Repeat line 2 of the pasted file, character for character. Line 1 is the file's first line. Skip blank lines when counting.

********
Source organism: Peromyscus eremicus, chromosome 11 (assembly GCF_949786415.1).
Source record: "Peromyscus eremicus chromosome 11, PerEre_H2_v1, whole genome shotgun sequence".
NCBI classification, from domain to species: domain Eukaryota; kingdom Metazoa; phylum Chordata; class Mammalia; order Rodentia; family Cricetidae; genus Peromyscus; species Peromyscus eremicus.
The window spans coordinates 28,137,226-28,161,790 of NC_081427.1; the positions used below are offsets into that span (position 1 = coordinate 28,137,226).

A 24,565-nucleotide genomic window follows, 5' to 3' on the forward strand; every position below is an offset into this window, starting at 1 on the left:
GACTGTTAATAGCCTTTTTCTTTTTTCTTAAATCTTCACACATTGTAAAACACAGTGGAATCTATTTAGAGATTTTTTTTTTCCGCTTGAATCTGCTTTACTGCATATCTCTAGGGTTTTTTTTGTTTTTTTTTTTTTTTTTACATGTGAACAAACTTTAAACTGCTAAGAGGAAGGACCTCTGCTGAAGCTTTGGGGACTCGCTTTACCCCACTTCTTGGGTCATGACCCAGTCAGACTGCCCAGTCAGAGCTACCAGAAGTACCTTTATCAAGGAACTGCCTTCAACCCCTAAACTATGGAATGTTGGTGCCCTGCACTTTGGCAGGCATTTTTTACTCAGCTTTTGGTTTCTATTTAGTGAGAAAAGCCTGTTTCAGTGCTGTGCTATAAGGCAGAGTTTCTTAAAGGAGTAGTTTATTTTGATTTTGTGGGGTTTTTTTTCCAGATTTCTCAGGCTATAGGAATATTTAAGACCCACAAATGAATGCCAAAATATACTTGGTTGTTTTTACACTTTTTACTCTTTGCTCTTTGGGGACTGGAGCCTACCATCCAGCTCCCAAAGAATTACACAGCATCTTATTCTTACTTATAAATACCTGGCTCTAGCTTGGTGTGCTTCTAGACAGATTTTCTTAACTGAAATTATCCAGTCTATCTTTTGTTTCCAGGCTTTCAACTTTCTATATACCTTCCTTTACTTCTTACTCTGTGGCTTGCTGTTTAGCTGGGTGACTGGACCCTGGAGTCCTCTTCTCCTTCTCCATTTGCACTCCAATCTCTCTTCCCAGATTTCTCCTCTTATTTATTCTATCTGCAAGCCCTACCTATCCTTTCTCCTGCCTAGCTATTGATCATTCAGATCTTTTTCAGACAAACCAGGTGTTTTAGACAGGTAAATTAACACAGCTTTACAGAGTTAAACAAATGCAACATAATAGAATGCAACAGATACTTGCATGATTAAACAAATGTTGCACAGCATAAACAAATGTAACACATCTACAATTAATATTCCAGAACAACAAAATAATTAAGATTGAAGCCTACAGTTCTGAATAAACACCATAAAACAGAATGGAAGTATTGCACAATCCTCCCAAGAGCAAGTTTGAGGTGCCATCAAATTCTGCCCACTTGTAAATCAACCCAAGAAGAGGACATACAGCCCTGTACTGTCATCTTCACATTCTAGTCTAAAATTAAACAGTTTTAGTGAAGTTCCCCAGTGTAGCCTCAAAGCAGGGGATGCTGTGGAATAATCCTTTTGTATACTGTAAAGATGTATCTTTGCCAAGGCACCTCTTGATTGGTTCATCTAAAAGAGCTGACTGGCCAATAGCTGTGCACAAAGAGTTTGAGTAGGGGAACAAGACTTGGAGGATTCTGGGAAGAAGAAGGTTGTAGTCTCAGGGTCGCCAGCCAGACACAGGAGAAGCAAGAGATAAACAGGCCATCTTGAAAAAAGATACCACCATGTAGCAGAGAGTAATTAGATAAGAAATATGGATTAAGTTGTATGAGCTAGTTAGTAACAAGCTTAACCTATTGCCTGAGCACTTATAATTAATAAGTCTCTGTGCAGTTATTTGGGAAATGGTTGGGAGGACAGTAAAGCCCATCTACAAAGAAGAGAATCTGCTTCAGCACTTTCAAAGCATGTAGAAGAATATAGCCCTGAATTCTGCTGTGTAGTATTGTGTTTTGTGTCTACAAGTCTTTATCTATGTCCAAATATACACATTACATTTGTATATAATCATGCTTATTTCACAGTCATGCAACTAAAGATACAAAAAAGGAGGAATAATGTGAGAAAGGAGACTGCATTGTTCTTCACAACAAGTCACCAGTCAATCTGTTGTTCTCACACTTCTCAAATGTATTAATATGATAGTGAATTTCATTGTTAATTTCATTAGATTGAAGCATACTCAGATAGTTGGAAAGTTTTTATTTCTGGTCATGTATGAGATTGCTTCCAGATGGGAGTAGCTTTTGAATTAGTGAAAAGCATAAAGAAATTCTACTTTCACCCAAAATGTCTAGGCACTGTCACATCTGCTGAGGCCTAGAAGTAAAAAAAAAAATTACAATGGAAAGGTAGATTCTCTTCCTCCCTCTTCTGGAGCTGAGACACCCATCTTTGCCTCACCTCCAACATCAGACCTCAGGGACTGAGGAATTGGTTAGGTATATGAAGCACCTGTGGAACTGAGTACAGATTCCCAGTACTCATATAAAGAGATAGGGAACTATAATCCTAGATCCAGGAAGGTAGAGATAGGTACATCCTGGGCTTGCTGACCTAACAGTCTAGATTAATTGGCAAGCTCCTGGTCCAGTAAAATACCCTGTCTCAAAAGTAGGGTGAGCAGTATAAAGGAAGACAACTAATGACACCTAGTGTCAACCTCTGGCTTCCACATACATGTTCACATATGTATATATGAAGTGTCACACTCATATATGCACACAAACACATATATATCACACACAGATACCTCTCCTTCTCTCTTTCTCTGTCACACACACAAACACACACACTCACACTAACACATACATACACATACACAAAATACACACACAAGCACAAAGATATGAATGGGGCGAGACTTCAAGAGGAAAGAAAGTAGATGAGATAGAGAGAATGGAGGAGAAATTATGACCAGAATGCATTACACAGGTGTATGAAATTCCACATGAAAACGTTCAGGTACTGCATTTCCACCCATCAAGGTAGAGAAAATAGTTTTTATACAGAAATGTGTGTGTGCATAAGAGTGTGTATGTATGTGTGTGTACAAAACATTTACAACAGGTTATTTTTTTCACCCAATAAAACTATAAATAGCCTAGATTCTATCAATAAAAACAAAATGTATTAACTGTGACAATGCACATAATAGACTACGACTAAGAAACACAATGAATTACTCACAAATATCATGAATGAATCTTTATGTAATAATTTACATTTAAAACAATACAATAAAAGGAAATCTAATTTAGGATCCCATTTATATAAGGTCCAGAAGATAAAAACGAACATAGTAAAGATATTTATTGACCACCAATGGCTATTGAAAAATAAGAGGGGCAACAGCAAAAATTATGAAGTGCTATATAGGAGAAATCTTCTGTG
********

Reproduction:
Source record: "Peromyscus eremicus chromosome 11, PerEre_H2_v1, whole genome shotgun sequence".